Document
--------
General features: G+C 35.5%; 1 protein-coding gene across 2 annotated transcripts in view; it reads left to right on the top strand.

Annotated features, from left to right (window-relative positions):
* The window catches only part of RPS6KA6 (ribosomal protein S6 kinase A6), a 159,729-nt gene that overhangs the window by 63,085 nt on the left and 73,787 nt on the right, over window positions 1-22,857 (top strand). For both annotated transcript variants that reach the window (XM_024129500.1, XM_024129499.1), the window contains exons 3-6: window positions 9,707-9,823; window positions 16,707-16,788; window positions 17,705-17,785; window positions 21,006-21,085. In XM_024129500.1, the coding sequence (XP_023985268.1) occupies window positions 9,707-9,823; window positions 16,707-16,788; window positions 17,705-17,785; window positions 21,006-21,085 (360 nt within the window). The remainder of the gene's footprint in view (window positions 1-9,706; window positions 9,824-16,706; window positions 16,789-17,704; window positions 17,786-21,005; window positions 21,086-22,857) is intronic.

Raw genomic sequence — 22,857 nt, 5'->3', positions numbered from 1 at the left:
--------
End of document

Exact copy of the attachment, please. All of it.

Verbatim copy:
General features: G+C 35.5%; 1 protein-coding gene across 2 annotated transcripts in view; it reads left to right on the top strand.

Annotated features, from left to right (window-relative positions):
* The window catches only part of RPS6KA6 (ribosomal protein S6 kinase A6), a 159,729-nt gene that overhangs the window by 63,085 nt on the left and 73,787 nt on the right, over window positions 1-22,857 (top strand). For both annotated transcript variants that reach the window (XM_024129500.1, XM_024129499.1), the window contains exons 3-6: window positions 9,707-9,823; window positions 16,707-16,788; window positions 17,705-17,785; window positions 21,006-21,085. In XM_024129500.1, the coding sequence (XP_023985268.1) occupies window positions 9,707-9,823; window positions 16,707-16,788; window positions 17,705-17,785; window positions 21,006-21,085 (360 nt within the window). The remainder of the gene's footprint in view (window positions 1-9,706; window positions 9,824-16,706; window positions 16,789-17,704; window positions 17,786-21,005; window positions 21,086-22,857) is intronic.

Raw genomic sequence — 22,857 nt, 5'->3', positions numbered from 1 at the left: